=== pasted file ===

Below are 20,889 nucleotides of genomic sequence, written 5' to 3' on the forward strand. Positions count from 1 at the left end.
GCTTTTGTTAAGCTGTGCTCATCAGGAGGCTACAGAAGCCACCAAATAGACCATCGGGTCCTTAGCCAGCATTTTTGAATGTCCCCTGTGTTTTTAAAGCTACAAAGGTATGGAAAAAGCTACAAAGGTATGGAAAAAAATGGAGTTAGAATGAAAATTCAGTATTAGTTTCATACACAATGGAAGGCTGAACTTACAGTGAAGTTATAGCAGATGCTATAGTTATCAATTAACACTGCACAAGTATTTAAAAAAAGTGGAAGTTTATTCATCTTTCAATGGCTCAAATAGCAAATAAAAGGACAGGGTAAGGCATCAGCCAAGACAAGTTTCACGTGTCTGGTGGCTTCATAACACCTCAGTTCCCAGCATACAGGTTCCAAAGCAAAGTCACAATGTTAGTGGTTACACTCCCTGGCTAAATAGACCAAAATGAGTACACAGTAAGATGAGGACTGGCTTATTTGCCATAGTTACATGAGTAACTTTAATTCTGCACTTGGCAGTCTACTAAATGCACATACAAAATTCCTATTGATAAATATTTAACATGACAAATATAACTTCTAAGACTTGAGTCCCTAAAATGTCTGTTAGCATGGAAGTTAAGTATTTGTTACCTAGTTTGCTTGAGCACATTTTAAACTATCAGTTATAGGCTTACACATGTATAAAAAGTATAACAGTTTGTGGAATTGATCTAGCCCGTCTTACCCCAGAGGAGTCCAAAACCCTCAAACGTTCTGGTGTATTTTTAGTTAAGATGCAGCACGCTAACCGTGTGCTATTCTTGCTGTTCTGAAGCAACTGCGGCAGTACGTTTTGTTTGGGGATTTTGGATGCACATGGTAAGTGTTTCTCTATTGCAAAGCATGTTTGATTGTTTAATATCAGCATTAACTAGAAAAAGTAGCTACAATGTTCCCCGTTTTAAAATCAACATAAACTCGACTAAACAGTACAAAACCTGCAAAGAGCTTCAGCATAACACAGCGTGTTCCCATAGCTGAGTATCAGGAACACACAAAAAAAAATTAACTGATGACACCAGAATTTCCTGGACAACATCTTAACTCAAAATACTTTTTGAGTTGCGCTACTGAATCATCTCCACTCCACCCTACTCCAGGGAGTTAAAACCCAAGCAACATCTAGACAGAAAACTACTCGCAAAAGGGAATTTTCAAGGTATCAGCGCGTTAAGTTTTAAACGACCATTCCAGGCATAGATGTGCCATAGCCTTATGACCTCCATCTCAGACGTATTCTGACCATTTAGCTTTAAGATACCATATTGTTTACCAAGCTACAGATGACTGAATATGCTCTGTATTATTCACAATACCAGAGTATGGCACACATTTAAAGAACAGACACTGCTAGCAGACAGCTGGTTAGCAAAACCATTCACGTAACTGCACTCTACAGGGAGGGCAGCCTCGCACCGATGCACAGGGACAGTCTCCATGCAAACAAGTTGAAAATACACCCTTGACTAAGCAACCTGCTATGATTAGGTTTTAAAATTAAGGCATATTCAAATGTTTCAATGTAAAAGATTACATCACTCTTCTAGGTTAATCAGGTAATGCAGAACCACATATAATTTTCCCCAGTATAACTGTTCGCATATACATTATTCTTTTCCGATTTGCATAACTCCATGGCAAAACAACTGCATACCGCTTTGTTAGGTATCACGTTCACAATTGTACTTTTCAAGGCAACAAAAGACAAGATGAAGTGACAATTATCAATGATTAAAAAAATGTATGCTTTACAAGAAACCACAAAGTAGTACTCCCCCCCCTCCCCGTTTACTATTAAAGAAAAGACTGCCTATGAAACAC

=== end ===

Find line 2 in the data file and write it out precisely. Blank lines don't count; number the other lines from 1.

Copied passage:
GCTTTTGTTAAGCTGTGCTCATCAGGAGGCTACAGAAGCCACCAAATAGACCATCGGGTCCTTAGCCAGCATTTTTGAATGTCCCCTGTGTTTTTAAAGCTACAAAGGTATGGAAAAAGCTACAAAGGTATGGAAAAAAATGGAGTTAGAATGAAAATTCAGTATTAGTTTCATACACAATGGAAGGCTGAACTTACAGTGAAGTTATAGCAGATGCTATAGTTATCAATTAACACTGCACAAGTATTTAAAAAAAGTGGAAGTTTATTCATCTTTCAATGGCTCAAATAGCAAATAAAAGGACAGGGTAAGGCATCAGCCAAGACAAGTTTCACGTGTCTGGTGGCTTCATAACACCTCAGTTCCCAGCATACAGGTTCCAAAGCAAAGTCACAATGTTAGTGGTTACACTCCCTGGCTAAATAGACCAAAATGAGTACACAGTAAGATGAGGACTGGCTTATTTGCCATAGTTACATGAGTAACTTTAATTCTGCACTTGGCAGTCTACTAAATGCACATACAAAATTCCTATTGATAAATATTTAACATGACAAATATAACTTCTAAGACTTGAGTCCCTAAAATGTCTGTTAGCATGGAAGTTAAGTATTTGTTACCTAGTTTGCTTGAGCACATTTTAAACTATCAGTTATAGGCTTACACATGTATAAAAAGTATAACAGTTTGTGGAATTGATCTAGCCCGTCTTACCCCAGAGGAGTCCAAAACCCTCAAACGTTCTGGTGTATTTTTAGTTAAGATGCAGCACGCTAACCGTGTGCTATTCTTGCTGTTCTGAAGCAACTGCGGCAGTACGTTTTGTTTGGGGATTTTGGATGCACATGGTAAGTGTTTCTCTATTGCAAAGCATGTTTGATTGTTTAATATCAGCATTAACTAGAAAAAGTAGCTACAATGTTCCCCGTTTTAAAATCAACATAAACTCGACTAAACAGTACAAAACCTGCAAAGAGCTTCAGCATAACACAGCGTGTTCCCATAGCTGAGTATCAGGAACACACAAAAAAAAATTAACTGATGACACCAGAATTTCCTGGACAACATCTTAACTCAAAATACTTTTTGAGTTGCGCTACTGAATCATCTCCACTCCACCCTACTCCAGGGAGTTAAAACCCAAGCAACATCTAGACAGAAAACTACTCGCAAAAGGGAATTTTCAAGGTATCAGCGCGTTAAGTTTTAAACGACCATTCCAGGCATAGATGTGCCATAGCCTTATGACCTCCATCTCAGACGTATTCTGACCATTTAGCTTTAAGATACCATATTGTTTACCAAGCTACAGATGACTGAATATGCTCTGTATTATTCACAATACCAGAGTATGGCACACATTTAAAGAACAGACACTGCTAGCAGACAGCTGGTTAGCAAAACCATTCACGTAACTGCACTCTACAGGGAGGGCAGCCTCGCACCGATGCACAGGGACAGTCTCCATGCAAACAAGTTGAAAATACACCCTTGACTAAGCAACCTGCTATGATTAGGTTTTAAAATTAAGGCATATTCAAATGTTTCAATGTAAAAGATTACATCACTCTTCTAGGTTAATCAGGTAATGCAGAACCACATATAATTTTCCCCAGTATAACTGTTCGCATATACATTATTCTTTTCCGATTTGCATAACTCCATGGCAAAACAACTGCATACCGCTTTGTTAGGTATCACGTTCACAATTGTACTTTTCAAGGCAACAAAAGACAAGATGAAGTGACAATTATCAATGATTAAAAAAATGTATGCTTTACAAGAAACCACAAAGTAGTACTCCCCCCCCTCCCCGTTTACTATTAAAGAAAAGACTGCCTATGAAACAC